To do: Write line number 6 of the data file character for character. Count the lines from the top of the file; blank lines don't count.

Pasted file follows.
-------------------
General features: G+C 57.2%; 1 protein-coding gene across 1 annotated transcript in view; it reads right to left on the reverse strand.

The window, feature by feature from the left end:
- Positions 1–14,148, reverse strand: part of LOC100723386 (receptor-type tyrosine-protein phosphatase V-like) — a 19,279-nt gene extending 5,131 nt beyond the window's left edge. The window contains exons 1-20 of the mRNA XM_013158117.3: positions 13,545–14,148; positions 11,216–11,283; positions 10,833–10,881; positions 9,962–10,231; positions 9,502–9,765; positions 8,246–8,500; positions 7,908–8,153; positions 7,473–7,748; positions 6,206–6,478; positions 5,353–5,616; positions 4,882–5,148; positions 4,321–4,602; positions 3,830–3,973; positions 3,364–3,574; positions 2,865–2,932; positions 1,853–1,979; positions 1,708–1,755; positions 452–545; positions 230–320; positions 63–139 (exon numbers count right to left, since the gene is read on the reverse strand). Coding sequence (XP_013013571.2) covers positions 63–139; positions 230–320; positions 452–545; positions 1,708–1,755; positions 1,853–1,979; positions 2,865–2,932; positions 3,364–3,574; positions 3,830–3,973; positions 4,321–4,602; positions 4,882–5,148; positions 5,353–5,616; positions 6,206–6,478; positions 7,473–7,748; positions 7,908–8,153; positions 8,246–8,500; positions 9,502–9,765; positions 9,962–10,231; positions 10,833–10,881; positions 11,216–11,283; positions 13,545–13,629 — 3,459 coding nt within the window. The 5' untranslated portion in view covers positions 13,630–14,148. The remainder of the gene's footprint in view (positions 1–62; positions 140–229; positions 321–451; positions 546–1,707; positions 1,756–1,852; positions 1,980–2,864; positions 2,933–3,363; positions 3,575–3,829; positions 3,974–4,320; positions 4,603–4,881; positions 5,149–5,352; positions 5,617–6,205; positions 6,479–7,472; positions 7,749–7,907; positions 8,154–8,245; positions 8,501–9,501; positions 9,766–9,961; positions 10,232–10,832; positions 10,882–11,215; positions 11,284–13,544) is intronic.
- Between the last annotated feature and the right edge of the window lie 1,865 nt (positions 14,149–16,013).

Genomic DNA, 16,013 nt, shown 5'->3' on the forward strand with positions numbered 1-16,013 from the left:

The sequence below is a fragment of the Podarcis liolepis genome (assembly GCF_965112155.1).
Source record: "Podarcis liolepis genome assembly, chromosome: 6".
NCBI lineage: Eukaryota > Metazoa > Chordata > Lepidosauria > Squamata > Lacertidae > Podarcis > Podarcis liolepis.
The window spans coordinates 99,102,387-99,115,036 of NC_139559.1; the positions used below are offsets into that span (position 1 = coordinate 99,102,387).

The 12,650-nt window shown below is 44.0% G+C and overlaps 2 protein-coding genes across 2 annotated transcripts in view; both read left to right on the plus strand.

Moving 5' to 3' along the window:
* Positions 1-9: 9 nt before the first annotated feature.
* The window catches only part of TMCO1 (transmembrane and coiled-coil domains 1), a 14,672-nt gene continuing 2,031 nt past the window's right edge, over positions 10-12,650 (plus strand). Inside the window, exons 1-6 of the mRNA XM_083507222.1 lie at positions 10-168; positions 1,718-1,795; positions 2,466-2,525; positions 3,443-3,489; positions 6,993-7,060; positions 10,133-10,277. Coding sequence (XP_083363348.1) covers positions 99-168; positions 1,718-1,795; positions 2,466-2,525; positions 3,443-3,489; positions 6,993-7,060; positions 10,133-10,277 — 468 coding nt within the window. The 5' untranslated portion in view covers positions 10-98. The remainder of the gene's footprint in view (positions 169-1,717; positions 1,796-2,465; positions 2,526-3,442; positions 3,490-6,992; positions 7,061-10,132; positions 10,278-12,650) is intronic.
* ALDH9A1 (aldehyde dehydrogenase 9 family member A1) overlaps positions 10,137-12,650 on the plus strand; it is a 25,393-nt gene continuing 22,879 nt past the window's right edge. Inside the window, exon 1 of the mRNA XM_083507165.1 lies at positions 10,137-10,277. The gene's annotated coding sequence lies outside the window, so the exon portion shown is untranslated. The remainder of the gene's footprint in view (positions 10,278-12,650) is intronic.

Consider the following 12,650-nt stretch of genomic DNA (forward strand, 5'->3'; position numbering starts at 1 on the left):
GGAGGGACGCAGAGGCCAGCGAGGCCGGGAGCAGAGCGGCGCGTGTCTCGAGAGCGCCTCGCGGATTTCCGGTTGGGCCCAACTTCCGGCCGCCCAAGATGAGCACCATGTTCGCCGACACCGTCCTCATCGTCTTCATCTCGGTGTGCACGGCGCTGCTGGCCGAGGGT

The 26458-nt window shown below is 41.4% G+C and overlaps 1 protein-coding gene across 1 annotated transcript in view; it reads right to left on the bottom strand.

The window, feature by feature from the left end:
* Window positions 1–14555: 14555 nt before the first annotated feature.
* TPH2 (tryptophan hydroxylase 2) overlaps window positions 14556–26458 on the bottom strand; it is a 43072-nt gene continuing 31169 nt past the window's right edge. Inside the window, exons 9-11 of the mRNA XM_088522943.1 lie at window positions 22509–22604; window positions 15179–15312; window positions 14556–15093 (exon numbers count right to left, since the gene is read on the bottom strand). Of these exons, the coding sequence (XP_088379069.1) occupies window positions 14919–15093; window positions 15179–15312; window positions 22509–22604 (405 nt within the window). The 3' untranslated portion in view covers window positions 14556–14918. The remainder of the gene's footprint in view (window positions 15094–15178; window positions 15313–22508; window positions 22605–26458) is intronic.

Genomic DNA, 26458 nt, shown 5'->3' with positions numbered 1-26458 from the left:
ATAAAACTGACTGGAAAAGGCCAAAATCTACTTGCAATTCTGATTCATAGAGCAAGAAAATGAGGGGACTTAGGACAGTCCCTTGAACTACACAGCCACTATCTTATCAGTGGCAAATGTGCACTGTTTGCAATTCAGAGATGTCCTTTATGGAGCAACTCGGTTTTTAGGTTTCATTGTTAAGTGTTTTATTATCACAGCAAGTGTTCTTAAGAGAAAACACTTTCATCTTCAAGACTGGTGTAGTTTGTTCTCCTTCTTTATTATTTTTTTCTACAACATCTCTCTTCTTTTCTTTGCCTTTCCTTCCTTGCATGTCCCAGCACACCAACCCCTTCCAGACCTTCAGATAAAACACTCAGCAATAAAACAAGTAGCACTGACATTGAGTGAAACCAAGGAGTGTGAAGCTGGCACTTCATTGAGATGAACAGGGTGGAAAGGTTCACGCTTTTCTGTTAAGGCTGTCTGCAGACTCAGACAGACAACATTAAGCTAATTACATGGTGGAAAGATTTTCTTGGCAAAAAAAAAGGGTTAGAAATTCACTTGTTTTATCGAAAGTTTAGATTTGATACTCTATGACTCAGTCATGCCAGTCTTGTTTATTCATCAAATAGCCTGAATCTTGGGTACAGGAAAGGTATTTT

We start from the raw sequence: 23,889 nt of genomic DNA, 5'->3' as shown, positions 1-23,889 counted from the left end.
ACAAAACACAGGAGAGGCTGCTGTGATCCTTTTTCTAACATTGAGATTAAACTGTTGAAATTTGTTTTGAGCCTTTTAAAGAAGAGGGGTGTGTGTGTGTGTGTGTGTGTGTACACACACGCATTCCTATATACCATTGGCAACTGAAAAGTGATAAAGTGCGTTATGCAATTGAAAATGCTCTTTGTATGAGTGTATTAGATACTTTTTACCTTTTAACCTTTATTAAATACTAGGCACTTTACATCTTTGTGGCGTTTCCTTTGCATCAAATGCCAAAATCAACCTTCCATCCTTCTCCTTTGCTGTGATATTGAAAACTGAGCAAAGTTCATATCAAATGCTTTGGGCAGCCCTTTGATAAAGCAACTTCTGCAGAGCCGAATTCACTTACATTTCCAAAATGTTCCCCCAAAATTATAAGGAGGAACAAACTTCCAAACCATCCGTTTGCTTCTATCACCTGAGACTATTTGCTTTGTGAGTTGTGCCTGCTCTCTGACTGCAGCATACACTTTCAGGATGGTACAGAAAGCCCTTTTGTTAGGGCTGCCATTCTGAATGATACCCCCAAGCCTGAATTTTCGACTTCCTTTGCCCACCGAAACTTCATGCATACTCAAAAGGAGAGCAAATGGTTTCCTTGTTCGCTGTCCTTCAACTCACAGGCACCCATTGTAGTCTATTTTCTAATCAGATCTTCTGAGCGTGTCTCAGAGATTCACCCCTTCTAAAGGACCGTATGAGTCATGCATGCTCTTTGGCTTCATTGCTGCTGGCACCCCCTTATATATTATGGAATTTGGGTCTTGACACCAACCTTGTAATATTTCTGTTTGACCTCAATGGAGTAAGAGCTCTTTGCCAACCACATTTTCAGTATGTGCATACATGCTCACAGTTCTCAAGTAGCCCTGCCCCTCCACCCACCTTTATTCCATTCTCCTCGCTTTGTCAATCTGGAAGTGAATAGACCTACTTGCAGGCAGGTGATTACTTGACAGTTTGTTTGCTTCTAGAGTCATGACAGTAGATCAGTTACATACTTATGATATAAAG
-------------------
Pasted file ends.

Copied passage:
The sequence below is a fragment of the Podarcis liolepis genome (assembly GCF_965112155.1).